Guest post by Jeffrey Phillips, author of Relentless Innovation.
Efficiency and effectiveness have become the watch-words of every business. Doing more with less isn’t just a slogan; it is an expectation and a way of life. Executives are rewarded when firms achieve short term financial goals. Achieving those goals through efficiency and cost-cutting is more predictable and less risky than through growth through innovation. Because of these influences, many corporations have become efficiency machines. They run smoothly when products and services are predictable, when variance is low. Managers excel at eliminating variance and doing more with fewer inputs and resources. They’ve perfected placing ever more round pegs in the same round holes.
These strengths often create an unintended consequence an inability to innovate. The very attributes that help a firm achieve short term profits block or stymie innovation efforts. Efficient processes and the executives and managers who support and rely on the business as usual to achieve short term financial goals create barriers for innovation.
No matter how strong the skills within your firm are, cost cutting and efficiency don’t lead to growth, and can’t respond to new demands, new entrants and rapidly changing markets. Only innovation leads to new products and services, new growth and ultimately to new revenues and profits. But innovation conflicts with existing, powerful business models that expect consistency, repetition and predictability. In fact trying to conduct innovation within most existing business structures and processes is attempting to place square pegs into round holes. Something’s got to give, and inevitably there’s much more proven value in an efficient process than in an idea, so the existing process almost always wins. So how do firms like 3M, Google, Apple and P&G balance short term efficiency and long term innovation?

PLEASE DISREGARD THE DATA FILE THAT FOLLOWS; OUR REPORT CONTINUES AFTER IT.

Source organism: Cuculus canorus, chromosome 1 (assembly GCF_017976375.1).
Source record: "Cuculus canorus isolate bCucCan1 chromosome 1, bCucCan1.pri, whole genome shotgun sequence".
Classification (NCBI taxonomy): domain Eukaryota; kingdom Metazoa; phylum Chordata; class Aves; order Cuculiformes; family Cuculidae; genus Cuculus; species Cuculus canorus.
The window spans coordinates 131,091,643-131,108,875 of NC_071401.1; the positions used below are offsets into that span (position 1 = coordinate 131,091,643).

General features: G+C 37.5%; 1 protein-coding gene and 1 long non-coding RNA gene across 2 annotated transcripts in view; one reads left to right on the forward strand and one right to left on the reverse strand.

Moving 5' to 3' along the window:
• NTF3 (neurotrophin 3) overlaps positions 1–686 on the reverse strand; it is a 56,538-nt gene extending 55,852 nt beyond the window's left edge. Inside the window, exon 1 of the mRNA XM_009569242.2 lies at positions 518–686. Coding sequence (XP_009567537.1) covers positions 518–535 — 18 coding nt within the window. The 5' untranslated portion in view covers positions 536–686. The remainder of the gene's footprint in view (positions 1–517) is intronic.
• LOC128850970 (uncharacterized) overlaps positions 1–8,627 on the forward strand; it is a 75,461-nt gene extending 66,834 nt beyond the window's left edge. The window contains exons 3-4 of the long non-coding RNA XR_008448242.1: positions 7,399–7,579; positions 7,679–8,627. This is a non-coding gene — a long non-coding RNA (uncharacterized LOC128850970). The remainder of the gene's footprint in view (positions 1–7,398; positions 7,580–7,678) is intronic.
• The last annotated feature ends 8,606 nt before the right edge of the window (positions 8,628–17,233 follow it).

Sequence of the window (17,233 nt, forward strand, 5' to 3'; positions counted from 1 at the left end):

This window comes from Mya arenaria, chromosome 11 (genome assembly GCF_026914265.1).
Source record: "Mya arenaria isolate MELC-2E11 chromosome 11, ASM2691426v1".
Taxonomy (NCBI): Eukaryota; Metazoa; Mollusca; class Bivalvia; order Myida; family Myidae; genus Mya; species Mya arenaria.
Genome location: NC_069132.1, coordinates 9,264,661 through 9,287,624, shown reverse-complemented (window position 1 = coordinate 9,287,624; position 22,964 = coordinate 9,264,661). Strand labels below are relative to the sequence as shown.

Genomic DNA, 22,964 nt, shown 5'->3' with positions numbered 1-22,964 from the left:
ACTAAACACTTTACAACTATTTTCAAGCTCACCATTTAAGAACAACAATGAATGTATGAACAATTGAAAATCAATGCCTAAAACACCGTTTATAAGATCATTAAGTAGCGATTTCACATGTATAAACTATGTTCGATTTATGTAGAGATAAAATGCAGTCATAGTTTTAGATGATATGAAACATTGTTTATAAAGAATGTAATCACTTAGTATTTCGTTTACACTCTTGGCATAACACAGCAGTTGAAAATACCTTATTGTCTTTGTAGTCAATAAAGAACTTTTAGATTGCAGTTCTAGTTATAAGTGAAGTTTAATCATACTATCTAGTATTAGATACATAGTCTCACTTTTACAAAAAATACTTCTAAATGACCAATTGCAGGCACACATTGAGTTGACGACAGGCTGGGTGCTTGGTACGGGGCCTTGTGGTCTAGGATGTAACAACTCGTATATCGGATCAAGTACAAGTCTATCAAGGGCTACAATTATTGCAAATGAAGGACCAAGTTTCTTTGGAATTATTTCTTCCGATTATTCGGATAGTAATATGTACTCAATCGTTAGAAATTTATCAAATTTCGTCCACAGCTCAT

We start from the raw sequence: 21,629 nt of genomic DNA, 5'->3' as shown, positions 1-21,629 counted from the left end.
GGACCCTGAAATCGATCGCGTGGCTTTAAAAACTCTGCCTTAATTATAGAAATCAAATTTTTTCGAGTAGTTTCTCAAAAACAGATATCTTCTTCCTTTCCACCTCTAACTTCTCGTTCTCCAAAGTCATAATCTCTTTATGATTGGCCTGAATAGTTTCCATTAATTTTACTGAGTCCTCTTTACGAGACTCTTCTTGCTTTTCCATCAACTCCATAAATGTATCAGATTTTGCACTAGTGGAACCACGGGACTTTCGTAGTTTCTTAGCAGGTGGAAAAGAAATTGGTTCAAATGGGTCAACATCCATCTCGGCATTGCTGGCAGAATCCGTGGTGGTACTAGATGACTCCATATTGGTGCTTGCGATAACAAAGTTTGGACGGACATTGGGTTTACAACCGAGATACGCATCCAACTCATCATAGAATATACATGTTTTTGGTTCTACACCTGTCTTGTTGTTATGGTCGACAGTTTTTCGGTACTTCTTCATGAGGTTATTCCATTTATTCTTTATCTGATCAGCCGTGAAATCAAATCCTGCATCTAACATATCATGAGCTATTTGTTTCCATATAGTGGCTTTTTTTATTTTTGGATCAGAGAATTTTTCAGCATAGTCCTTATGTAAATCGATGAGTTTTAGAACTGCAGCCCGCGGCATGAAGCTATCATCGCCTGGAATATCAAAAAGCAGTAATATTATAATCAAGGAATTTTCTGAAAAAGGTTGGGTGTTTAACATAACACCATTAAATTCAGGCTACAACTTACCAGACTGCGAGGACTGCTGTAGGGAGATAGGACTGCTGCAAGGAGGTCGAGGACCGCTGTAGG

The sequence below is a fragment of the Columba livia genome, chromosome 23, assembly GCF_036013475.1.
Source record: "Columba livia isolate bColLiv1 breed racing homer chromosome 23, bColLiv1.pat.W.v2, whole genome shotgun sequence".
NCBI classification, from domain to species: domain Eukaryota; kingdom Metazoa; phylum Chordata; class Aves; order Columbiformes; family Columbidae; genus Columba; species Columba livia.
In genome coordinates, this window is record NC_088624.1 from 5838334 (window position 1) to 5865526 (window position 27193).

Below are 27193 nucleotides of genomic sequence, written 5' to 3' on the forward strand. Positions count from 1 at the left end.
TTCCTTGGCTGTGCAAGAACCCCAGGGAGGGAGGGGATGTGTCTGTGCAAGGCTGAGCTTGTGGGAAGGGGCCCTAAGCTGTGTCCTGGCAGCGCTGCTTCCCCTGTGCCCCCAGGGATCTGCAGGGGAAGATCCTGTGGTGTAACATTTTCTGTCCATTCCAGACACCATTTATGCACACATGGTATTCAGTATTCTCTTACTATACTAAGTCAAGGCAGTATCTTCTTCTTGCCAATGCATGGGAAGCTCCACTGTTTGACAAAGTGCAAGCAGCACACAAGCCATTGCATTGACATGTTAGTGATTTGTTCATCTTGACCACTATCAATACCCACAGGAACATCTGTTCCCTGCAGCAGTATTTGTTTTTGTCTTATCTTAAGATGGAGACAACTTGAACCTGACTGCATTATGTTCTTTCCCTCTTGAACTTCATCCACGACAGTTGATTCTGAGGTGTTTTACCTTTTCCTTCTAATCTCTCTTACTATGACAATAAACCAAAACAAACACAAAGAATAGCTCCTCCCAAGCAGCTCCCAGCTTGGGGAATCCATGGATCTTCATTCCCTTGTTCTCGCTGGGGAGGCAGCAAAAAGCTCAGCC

The secret is innovation business as usual, which seeks to restore balance between efficiency and innovation.
Management tools and reward systems provide powerful incentives to block or delay innovation. While Lean and Six Sigma were valuable at ferreting out waste and inefficiency, they’ve created powerful and efficient processes that won’t allow variances or accommodate new ideas. New ideas take longer to come to fruition, and present the possibility of failure, so innovation doesn’t align to short term goals and internal compensation programs. Looked at this way, everything that makes your organization profitable in the short run blocks innovation in the long run.
Efficiency is important, but in too many companies the pendulum has swung too far. Innovation has been shortchanged in our efforts to become more efficient, and the capabilities and skills that enable efficiency have since become barriers for innovation.”
Jeffrey Phillips leads the innovation consulting team at OVO Innovation, a consulting and training firm that partners with its clients to create a sustainable, repeatable innovation. To learn more about how to balance efficiency and innovation, check out Relentless Innovation and visit Innovate on Purpose.